Collaborative writing in a digital space turns that on its head a bit. Now, it might be one text, but it might be multiple writers crowding into the margins, and it might be multiple layers of readers — the ones doing the writing, together, and maybe even an outside audience of readers.

One text. Many writers. Multiple readers.

In the Margins2

Interestingly, I noticed this idea of “conversations about the writing” unfolding in my own classroom after a lesson on using Google Docs for peer review for short stories. My lesson had each student connecting digitally with another student, but once they knew how to share and get comments, they were sharing and asking for feedback from all sorts of friends … even students who were in our school district but not in our school.

I had to quickly give an impromptu lesson about the role of commenting, and the word “resolve” in Google Docs. Actually, that word become an anchor point in the discussion that Chris, Sarah, Maha and I had: what does it mean to “resolve” a comment? And who makes that decision? How do we un-resolve a comment? Does “resolve” mean I agree with you or does it mean I don’t want to see your comment anymore?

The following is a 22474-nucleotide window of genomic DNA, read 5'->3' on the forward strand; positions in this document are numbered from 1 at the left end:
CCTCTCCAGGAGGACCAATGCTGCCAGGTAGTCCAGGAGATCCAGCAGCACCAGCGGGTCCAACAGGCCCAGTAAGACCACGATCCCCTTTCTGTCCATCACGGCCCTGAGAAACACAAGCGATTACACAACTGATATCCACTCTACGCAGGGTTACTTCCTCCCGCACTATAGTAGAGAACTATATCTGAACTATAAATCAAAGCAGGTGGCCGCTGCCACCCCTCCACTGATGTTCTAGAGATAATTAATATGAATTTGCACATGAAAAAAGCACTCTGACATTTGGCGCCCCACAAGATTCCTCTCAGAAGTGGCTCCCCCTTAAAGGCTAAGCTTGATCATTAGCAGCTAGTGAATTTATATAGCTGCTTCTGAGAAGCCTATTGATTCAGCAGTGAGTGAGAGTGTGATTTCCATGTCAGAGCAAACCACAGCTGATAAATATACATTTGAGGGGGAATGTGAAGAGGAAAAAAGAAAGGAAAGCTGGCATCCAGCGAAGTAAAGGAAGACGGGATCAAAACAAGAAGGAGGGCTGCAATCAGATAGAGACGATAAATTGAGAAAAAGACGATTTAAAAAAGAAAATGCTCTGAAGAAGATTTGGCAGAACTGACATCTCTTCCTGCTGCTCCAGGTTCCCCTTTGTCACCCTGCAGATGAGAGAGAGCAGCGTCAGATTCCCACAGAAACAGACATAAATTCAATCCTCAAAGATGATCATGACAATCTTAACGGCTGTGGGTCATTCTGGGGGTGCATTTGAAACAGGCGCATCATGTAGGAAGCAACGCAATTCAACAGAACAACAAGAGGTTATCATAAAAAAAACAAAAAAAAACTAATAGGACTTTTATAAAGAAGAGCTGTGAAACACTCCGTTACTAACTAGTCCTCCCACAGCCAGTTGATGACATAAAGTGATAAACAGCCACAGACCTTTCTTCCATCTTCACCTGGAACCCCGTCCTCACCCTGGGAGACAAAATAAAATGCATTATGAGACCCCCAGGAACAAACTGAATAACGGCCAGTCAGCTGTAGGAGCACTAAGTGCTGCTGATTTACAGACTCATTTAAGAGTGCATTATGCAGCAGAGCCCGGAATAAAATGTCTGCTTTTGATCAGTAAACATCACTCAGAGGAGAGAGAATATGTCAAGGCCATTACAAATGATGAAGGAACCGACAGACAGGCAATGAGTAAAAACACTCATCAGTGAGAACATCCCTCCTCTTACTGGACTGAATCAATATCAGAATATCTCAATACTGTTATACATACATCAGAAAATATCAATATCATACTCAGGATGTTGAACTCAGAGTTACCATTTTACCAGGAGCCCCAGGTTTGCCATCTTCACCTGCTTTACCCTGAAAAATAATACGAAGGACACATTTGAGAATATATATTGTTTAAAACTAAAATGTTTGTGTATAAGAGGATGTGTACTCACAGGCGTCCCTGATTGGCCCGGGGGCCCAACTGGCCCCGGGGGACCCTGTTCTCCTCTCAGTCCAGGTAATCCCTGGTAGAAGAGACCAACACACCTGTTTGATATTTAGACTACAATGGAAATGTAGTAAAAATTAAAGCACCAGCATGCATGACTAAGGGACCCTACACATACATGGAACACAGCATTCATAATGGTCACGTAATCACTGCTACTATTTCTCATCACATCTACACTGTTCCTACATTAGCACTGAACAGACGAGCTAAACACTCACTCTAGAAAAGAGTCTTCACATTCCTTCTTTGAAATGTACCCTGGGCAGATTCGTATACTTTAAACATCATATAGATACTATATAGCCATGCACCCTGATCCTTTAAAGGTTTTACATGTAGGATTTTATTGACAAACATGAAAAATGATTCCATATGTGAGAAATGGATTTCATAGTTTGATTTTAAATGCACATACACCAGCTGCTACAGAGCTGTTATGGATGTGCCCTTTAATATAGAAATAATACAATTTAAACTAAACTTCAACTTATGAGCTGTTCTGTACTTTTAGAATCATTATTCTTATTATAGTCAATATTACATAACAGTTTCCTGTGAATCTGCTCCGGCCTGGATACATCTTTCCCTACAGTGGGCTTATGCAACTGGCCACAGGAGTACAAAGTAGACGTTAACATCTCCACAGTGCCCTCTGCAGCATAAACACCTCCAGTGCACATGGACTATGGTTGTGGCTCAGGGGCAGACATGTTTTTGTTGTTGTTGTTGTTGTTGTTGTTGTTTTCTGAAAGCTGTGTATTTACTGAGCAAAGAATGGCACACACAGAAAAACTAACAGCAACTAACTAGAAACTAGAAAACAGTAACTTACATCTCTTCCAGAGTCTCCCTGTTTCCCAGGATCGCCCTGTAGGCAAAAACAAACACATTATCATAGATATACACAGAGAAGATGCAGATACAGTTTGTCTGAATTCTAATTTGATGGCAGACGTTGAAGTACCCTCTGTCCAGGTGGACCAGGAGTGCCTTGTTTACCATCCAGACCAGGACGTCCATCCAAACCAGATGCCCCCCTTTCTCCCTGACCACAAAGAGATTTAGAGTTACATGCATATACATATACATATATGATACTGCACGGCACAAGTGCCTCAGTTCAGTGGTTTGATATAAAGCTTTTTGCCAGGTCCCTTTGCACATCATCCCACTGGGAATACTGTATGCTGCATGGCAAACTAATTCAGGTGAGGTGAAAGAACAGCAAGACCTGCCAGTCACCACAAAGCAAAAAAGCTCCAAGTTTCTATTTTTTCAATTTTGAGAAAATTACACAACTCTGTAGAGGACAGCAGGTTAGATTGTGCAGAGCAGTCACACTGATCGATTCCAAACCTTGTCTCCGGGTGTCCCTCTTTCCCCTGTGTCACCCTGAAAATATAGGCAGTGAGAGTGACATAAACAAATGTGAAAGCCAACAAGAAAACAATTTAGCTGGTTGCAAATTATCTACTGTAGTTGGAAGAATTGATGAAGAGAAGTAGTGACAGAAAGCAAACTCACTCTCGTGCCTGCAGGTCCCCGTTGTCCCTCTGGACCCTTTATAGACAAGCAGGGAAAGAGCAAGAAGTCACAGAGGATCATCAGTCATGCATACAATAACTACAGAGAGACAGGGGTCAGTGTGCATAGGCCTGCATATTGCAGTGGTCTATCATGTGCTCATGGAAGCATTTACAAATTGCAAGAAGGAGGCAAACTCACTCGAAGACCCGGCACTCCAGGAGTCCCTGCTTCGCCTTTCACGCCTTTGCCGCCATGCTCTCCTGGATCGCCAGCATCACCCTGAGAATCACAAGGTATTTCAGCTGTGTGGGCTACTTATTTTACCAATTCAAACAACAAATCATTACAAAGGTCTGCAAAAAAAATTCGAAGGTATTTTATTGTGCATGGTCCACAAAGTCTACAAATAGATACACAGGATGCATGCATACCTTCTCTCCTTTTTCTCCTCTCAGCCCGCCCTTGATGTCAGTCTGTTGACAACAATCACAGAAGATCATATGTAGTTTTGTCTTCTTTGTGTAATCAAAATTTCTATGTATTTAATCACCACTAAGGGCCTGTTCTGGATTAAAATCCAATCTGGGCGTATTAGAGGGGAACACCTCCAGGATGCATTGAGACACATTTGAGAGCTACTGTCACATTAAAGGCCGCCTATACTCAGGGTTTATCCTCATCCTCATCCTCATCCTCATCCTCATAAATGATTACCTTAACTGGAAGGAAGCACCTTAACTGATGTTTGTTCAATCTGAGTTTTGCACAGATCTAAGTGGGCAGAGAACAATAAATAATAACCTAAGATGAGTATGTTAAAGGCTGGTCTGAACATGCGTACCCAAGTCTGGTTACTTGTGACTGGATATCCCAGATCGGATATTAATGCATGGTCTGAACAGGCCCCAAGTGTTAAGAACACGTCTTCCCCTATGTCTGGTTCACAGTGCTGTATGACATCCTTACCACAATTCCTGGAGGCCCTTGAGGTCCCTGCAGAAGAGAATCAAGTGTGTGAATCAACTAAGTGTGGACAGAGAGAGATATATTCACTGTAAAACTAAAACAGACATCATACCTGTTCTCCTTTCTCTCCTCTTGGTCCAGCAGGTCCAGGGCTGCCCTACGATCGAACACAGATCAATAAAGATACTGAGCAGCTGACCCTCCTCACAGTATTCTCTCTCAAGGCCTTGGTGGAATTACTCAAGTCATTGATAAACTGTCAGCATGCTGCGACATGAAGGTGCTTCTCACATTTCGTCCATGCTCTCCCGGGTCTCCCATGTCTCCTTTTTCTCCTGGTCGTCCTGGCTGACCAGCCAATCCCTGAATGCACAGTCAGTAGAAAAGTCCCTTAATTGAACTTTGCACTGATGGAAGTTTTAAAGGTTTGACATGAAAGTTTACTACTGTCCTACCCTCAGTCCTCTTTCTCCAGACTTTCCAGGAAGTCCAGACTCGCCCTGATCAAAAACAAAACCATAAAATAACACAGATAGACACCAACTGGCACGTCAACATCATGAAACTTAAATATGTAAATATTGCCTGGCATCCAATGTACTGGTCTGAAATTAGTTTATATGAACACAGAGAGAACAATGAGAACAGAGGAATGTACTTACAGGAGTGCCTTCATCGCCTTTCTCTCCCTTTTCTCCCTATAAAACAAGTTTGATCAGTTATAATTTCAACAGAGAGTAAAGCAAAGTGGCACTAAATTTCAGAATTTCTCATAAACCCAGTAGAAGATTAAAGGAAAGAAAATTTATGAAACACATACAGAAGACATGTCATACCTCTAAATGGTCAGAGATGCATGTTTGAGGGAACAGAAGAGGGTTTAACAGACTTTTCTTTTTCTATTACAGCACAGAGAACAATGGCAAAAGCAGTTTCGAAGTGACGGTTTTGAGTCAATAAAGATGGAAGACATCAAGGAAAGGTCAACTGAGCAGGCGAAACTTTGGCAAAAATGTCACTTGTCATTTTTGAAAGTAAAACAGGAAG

In a recent professional development workshop with the Western Massachusetts Writing Project, I had a group of teachers annotating an article together by Victoria Alessi, to show the power of collaborative writing in a “close reading” activity. I actively encouraged “conversations in the margins” about the text, and told them that I would be sharing the annotated document back to the writer, who is part of the Long Island Writing Project.